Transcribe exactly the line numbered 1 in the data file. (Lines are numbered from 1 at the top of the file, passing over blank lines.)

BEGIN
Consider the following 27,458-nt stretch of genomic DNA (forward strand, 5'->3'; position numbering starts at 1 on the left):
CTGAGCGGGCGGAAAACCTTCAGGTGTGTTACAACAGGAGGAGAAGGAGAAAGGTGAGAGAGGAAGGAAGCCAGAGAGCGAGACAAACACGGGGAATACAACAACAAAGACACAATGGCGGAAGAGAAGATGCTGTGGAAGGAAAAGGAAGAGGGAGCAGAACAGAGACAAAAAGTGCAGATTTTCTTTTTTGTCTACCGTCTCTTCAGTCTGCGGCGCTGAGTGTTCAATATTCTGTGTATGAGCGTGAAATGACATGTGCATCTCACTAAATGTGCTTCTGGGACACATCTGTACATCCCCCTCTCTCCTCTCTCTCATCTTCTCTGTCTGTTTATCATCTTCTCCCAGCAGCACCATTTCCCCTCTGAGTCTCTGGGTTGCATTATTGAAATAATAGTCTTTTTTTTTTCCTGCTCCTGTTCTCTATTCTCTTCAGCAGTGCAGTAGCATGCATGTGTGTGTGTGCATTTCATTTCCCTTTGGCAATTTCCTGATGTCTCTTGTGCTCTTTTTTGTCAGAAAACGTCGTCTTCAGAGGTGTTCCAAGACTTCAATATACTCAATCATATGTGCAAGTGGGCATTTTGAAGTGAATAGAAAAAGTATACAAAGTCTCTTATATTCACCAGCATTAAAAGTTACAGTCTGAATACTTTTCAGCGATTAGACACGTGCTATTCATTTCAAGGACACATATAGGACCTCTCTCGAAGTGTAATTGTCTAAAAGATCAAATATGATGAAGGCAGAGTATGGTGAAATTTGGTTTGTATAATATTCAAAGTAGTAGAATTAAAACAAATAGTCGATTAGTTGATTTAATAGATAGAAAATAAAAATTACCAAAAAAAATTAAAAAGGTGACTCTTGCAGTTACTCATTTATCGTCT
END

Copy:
Consider the following 27,458-nt stretch of genomic DNA (forward strand, 5'->3'; position numbering starts at 1 on the left):